Posted by: kyrgyzlabrys | September 10, 2008

Labrys writes reports on sexual and reproductive rights in Azerbaijan, Turkmenistan and Uzbekistan

LGBT issues are now often included in discussions at the UN level which is a positive development.  At a recent speech made at World AIDS conference Ban ki-Moon, UN Secretary General, said, “I call on all countries to live up to their commitments to enact or reinforce legislation outlawing discrimination against people living with HIV and members of vulnerable groups. I call on them to follow Mexico’s bold example and pass laws against homophobia‘.

UN Office of the High Commissioner for Human Rights also takes steps in addressing human rights violations against LGBT people. Due to international efforts of sexual and reproductive health groups a lot of information is gathered and presented about the sexual and reproductive rights of LGBT people in different countries. Labrys participated in researching and preparing reports for Universal Periodic Review on Azerbaijan, Uzbekistan and Turkmenistan.

Please, find the summary of information about LGBT rights in these countries below taken from UPR reports.

Azerbaijan

Sexual orientation and gender identity-based discrimination

Sexual relations between men in Azerbaijan were decriminalized in January 2001 possibly due to its being a pre-requisite for membership in the Council of Europe.

Transgender women who engage in sex work in the streets are the group which suffers the highest level of abuse from both law enforcement bodies and society. Gender reassignment surgeries and hormonal therapy are not available in Azerbaijan which considerably limits transgender women’s access to employment. Organizations working on LGBT issues in Azerbaijan report constant police abuse of transgender sex workers including arbitrary detention, blackmailing, physical and sexual violence. Sex work is not criminalized in Azerbaijan but police frequently conducts raids. In May 2007 28 transgender sex workers aged 18 to 37 were forcibly detained and taken to a police station were they were forcibly tested for STIs and HIV.  During the raid they were severely beaten and there were two gun shots made into the air to scare them. The next day they were tried in court for ‘not following police orders’ and sentenced to three days of detention. Their parents were not allowed to be in the court during the trial and the NGO representatives had difficulty accessing the detention facility. Personal belongings taken during the raid were not returned to their owners. The case was reported to the Azerbaijani Ombudsman’s office but no response was received or action taken.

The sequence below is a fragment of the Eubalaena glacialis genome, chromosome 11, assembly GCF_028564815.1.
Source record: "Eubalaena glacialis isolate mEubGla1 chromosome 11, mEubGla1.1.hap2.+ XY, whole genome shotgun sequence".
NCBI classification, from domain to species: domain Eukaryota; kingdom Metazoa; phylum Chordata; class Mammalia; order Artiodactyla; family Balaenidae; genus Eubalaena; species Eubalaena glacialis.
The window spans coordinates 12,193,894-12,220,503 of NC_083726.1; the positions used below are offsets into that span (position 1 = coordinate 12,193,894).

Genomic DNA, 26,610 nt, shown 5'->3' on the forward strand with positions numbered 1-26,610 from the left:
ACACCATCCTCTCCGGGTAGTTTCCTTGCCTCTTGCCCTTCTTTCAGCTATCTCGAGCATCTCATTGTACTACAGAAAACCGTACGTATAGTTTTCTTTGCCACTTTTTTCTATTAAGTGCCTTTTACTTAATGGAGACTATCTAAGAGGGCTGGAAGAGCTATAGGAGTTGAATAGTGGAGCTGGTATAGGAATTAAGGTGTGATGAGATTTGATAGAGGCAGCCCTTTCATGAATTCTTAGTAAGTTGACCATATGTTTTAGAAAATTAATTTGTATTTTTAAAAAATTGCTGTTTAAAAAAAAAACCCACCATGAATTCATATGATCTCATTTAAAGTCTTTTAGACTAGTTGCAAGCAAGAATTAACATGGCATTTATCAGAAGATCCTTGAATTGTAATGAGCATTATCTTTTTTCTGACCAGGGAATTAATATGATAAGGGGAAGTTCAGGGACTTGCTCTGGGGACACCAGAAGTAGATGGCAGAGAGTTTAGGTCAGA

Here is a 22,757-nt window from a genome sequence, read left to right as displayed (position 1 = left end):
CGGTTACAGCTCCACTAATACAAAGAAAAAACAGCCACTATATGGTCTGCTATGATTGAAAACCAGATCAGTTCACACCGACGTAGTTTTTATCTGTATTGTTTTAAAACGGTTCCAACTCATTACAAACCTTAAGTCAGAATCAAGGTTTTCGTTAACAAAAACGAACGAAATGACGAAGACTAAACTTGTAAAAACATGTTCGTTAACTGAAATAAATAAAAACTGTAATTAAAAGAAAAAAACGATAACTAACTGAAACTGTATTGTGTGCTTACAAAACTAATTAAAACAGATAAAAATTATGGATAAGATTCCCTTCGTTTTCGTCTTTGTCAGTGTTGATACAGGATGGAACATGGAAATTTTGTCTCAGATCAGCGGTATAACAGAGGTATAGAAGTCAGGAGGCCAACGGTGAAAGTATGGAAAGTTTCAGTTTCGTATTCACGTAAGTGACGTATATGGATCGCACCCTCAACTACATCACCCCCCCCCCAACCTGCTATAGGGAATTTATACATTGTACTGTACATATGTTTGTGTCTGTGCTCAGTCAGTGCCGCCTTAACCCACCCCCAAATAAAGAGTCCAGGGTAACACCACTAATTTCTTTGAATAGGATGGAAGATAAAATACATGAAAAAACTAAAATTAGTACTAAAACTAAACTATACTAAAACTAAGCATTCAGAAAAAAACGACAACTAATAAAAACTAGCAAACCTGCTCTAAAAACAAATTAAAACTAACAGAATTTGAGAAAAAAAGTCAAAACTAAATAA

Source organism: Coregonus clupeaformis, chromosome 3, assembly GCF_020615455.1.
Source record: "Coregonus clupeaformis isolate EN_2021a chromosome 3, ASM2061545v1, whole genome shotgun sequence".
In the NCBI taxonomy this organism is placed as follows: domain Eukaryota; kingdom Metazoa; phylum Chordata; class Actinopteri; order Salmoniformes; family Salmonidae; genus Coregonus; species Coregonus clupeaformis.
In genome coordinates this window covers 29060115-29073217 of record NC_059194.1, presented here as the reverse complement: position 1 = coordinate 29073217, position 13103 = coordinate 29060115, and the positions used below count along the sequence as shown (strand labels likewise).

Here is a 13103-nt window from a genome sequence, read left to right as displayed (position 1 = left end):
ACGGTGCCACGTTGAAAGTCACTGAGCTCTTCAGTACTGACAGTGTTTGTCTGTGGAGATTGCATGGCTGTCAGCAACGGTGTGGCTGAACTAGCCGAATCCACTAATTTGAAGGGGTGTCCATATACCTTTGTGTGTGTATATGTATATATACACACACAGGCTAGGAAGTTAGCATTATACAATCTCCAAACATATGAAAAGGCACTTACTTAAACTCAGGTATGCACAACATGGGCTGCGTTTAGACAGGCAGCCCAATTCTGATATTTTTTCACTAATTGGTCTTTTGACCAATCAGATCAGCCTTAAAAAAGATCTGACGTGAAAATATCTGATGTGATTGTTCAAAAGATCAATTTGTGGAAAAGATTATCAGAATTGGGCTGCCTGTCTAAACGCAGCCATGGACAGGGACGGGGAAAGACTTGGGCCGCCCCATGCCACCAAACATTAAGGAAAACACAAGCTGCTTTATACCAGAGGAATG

Transgender women are forced to use self-harm as a means to avoid detention and sometimes agree to cooperate with the police by providing phone numbers and personal data of their clients. Police uses this information to blackmail the clients and in turn clients beat the sex workers angry that their ‘secret’ was discovered. NGOs report at least one case of murder of a transgender sex worker in retaliation.

Most lesbian, gay, bisexual and  (LGBT) people live with their families because of family pressure and the social norm that a child should live with their family until marriage. Very few LGBT people tell their families about their sexual orientation or gender identity fearing being disowned or forcibly married. Many migrate to the capital city to escape family pressure and control. In those cases in which their sexual orientation or gender identity was disclosed by the police or in the course of an accidental situation, there were cases of violence, expulsion from home, or forced marriage.

Until now there is no place for LGBT people to gather except for the office of an NGO that focuses its work on LGBT issues. Society largely believes that LGBT people are sick and immoral. It would be unsafe to run an LGBT-friendly venue because the general public could become violent against the clients of the venue.